top of page

Recent Posts



Why a Trust Is the Best Option to Avoid Probate

In the ideal situation, when someone passes away, the paperwork and material concerns associated with the deceased’s passing are easy to find, easy to understand, and so seamlessly handled (thanks to excellent preparation) that they fade into the background, allowing the family and other loved ones to celebrate the life of the deceased and grieve their loss in peace.

The whole purpose of estate planning—or at least a significant piece—is concerned with ease. How can money, property, and legacies be transferred to the next generation in a harmonious, stress-free, fair process? To that end, many people strive to avoid burdening their loved ones with the complications and costs involved with probate.

A qualified estate planning attorney can use numerous tools of the trade to keep your money and property out of probate. For example, you can establish joint ownership of bank accounts and real estate titles, designate beneficiaries for life insurance policies and certain accounts, and so on. However, setting up a revocable living trust is often the best, most comprehensive option for avoiding probate. Let us discuss why this is true.

What is a trust?

Often touted as an alternative to a will, a trust is a legal structure that owns your accounts and property or is named as the beneficiary of certain accounts and property (like a retirement account) and is managed by a trusted decision maker, also known as a trustee, on your and your beneficiaries’ behalf. A living trust is established while you are still alive, instead of being created upon death. You can be the trustee for your own living trust until you can no longer manage your financial affairs, or you pass away. At this point, your chosen backup trustee, also known as a successor trustee, assumes the responsibility for managing the trust on your or your beneficiaries’ behalf.

How does a trust help you avoid probate?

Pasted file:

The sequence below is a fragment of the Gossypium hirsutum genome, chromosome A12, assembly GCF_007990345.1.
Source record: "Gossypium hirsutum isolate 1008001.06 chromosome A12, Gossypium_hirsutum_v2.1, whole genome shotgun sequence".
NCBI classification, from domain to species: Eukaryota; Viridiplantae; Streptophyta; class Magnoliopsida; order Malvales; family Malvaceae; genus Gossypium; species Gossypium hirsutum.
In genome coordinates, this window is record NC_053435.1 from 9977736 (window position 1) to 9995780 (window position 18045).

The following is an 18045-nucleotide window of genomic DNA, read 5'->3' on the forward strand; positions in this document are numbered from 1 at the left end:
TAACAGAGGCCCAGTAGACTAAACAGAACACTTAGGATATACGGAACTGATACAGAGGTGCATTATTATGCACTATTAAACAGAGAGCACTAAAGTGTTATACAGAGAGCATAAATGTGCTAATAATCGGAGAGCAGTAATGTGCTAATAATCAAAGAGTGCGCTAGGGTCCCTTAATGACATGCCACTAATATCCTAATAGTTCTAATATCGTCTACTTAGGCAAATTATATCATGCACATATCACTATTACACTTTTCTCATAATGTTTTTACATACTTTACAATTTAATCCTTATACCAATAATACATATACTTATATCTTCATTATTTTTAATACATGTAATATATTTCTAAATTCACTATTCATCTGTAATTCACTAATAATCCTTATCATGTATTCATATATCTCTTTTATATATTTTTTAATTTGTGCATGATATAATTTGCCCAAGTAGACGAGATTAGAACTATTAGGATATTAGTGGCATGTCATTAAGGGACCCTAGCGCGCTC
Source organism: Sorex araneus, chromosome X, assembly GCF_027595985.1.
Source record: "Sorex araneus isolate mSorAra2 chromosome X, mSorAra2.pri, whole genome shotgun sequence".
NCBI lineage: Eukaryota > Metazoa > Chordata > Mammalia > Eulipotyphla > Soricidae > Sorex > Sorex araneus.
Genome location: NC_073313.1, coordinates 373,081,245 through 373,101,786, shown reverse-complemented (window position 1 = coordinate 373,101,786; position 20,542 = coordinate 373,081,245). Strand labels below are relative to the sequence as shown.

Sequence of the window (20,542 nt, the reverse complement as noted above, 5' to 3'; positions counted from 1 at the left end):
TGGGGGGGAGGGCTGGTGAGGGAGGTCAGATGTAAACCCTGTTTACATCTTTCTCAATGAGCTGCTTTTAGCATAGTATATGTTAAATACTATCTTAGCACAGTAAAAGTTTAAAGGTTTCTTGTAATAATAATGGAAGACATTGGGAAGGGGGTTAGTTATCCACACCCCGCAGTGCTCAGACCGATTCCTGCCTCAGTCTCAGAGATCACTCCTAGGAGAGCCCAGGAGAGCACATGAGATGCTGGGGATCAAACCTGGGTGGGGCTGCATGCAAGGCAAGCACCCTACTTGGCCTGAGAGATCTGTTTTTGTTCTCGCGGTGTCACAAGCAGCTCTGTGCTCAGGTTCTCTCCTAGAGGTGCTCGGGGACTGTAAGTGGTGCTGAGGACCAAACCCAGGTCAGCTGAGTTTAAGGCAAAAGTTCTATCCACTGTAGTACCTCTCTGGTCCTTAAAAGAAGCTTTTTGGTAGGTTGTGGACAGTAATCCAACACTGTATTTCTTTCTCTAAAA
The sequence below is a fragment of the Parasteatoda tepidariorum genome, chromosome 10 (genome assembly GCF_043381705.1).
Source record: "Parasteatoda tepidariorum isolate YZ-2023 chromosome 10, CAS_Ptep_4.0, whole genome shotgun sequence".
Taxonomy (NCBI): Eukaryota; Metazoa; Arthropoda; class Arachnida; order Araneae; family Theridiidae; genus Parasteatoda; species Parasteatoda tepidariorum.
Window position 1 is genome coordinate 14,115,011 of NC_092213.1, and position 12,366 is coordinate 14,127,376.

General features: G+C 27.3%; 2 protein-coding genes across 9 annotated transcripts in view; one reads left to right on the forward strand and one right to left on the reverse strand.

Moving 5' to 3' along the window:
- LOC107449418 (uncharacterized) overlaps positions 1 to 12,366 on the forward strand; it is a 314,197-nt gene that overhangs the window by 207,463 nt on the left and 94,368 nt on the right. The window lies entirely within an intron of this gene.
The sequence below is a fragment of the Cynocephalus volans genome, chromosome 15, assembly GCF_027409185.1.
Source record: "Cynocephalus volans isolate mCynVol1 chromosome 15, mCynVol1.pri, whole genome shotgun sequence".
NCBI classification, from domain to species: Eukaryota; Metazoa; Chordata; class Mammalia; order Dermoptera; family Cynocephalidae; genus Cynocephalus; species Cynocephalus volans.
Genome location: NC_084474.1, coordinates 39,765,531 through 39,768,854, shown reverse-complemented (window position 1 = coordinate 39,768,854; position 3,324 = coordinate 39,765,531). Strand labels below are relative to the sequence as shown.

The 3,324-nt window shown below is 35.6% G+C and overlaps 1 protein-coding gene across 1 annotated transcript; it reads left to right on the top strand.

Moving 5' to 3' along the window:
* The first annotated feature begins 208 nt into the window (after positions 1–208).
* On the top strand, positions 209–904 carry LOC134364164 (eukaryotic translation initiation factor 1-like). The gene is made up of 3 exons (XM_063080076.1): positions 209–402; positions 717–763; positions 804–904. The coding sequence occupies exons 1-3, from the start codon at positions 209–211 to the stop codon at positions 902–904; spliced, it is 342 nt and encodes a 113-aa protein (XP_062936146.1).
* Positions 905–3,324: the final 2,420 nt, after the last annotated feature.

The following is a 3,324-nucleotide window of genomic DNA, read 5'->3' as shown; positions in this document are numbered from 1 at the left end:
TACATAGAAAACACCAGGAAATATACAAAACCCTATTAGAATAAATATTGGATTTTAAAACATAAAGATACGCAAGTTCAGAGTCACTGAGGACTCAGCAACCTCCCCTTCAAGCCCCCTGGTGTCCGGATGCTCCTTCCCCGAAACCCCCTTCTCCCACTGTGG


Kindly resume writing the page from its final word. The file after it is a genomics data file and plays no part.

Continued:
The purpose of probate is to transfer property ownership for all accounts and property that are owned in your sole name and that do not have a beneficiary, pay-on-death, or transfer-on-death designation when you pass away. A trust can bypass this process completely because your accounts and property are either transferred to the trust while you are alive, or the trust is named as the beneficiary at your death. Therefore, when you die, there is nothing that needs to be transferred by the probate court (everything is already in your trust or was transferred to the trust automatically at your death). Furthermore, a trust can cover virtually any type of account or property, from real estate to heirlooms to stock to bank accounts. When a trust is structured correctly with the help of an experienced estate planning attorney, your affairs can stay out of probate court entirely. This process not only limits court costs but also maintains the privacy of your financial records while enabling your beneficiaries to enjoy the benefits of the trust without disruption or delay.

Establishing a trust can seem complicated, and the process can cost a bit more initially than preparing a will. However, if you are willing to invest a little more upfront, a trust can be your best option for avoiding probate later.

Working with highly qualified, trusted people is the key to effective planning that minimizes the likelihood of a drawn-out, contentious, expensive process. Find a lawyer who genuinely cares about you and your loved ones and knows how to forge the right strategy for all of you. Call us today at 301.892.2713 or click here to schedule a complimentary Estate Planning Discovery Session to learn more about the next steps for achieving the peace of mind you deserve.

"Living with Your Bags Packed!"®


This article is for educational purposes only and should not be considered legal advice.


Rated 0 out of 5 stars.
No ratings yet

Add a rating
bottom of page